Canada’s Largest Banks Maintain Capital Requirements amid Financial Uncertainty

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Canada’s banking regulator, the Office of the Superintendent of Financial Institutions, announced that it will not require the country’s largest banks to increase their capital reserves to protect against potential losses during times of financial uncertainty. The regulator stated that the current reserve capital level of the six largest banks is sufficient to absorb any losses that may arise from current vulnerabilities.

Introduced in 2018 to promote systemic stability, the domestic stability buffer is determined biannually based on factors such as household debt, asset imbalances, and other financial trends and risks. The buffer was raised by half a percentage point in June and December, with the upper limit expanded from 2.5% to 4%.

Under the regulatory requirements, which apply to Bank of Montreal, Bank of Nova Scotia, Canadian Imperial Bank of Commerce, National Bank of Canada, Royal Bank of Canada, and Toronto-Dominion Bank, the banks are expected to maintain a Common Equity Tier 1 ratio of at least 11.5% of risk-weighted assets. As of October, the Big Six banks’ ratios ranged from 12.4% to 14.4%, showing an increase compared to the previous year despite challenges faced by the banks such as rising provisions for credit losses and a slowdown in borrowing due to the central bank’s rate-raising campaign.

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Unemployment Continues to Rise in Canada

Unemployment in Canada has been steadily increasing since April, reaching its highest level since January 2022 last month. This rise in unemployment is indicative of broader cracks appearing in the country’s economy. In the third quarter of the year, gross domestic production contracted slightly, and the property market has once again weakened.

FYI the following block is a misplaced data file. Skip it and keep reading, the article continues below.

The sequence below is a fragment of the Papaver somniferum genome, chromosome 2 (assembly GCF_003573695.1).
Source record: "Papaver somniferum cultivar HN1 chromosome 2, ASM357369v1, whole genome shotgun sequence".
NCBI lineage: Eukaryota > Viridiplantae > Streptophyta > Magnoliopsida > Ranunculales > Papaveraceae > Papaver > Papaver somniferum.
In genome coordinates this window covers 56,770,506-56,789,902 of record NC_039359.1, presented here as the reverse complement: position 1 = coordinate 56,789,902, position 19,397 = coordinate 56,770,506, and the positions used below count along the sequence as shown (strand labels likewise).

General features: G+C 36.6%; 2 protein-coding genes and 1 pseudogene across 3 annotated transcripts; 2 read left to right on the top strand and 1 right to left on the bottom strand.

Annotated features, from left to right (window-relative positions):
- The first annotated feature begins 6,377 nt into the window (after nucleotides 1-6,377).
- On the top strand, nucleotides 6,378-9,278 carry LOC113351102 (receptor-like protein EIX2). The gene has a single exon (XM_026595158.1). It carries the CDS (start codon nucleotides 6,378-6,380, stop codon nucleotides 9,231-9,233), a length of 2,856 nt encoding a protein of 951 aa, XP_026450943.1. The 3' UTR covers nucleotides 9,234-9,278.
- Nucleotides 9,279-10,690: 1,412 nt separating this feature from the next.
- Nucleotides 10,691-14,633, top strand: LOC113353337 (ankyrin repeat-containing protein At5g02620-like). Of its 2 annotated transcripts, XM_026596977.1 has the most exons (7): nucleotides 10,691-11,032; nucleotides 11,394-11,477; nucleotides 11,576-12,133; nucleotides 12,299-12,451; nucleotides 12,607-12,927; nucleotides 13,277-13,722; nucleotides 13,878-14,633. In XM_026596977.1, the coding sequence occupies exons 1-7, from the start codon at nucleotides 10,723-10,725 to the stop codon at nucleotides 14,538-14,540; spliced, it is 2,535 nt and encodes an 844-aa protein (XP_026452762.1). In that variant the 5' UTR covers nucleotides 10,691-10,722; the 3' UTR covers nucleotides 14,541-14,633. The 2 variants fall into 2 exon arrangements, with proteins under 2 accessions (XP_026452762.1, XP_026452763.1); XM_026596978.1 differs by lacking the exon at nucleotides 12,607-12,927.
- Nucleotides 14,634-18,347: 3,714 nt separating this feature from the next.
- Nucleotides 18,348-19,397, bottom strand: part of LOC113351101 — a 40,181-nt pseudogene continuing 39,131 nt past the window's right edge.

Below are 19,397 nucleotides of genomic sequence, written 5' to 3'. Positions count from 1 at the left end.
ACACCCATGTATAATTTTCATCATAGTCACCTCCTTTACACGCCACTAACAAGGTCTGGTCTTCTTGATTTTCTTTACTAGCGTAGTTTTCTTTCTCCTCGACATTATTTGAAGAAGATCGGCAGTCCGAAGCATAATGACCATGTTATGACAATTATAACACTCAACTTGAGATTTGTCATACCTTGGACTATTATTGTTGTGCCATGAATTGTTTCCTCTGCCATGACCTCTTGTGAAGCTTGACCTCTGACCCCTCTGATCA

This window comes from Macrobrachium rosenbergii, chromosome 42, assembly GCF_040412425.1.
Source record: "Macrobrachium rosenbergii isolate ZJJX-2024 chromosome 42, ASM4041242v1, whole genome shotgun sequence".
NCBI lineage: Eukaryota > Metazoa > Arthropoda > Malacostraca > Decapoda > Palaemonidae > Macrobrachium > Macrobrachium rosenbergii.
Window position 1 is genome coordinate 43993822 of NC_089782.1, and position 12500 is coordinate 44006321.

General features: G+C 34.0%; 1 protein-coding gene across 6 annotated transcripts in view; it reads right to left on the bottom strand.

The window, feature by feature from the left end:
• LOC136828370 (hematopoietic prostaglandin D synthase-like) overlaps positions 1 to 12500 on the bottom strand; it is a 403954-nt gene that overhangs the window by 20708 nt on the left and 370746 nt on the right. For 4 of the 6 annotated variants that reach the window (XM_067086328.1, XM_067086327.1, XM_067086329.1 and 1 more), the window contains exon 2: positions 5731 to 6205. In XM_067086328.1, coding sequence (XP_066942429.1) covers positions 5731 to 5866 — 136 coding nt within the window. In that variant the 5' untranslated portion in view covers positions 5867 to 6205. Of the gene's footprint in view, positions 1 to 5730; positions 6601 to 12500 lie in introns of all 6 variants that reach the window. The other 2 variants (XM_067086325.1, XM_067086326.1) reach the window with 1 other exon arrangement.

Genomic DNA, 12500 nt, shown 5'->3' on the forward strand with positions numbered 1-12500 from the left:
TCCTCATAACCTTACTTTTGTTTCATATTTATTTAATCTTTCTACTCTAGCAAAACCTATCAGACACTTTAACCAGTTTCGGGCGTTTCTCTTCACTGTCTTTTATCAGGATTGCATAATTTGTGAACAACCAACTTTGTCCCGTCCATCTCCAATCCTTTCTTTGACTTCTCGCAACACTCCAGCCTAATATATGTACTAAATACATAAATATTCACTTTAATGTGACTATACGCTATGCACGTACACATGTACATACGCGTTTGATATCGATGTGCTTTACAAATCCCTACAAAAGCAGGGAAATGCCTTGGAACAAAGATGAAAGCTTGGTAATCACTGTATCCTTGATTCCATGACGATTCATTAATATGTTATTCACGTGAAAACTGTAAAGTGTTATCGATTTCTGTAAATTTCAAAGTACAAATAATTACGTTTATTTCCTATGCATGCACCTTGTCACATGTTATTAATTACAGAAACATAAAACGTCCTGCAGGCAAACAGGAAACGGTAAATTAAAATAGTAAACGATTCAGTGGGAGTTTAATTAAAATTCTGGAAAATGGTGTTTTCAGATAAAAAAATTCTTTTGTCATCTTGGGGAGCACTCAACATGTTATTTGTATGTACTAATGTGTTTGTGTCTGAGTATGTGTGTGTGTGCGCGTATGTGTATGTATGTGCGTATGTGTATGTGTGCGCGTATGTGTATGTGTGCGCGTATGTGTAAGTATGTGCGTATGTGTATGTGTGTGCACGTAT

As expected, the Bank of Canada has chosen to maintain its policy interest rate at a historically high level of 5%. However, policymakers have acknowledged the possibility of further tightening of monetary policy in the future if necessary.

The Office of the Superintendent of Financial Institutions (OSFI) conducted an assessment and found that systemic vulnerabilities remain elevated. They also noted that near-term risks to major banks have moderately increased from previously very low levels.

OSFI’s assessment discovered that household debt levels and interest rates have remained elevated since their last decision in June. This is due to increased uncertainty in the housing market. Furthermore, households with high debt levels are still vulnerable to payment shocks caused by higher mortgage rates during loan renewals. However, there are also positive indicators such as improvements in the household debt-to-income ratio and a decrease in the rate of inflation.

Commercial real estate is also facing vulnerabilities due to higher interest rates. In addition, intensified geopolitical conflicts are adding to external vulnerabilities.

The OSFI has committed to closely monitoring financial system developments both within Canada and internationally.

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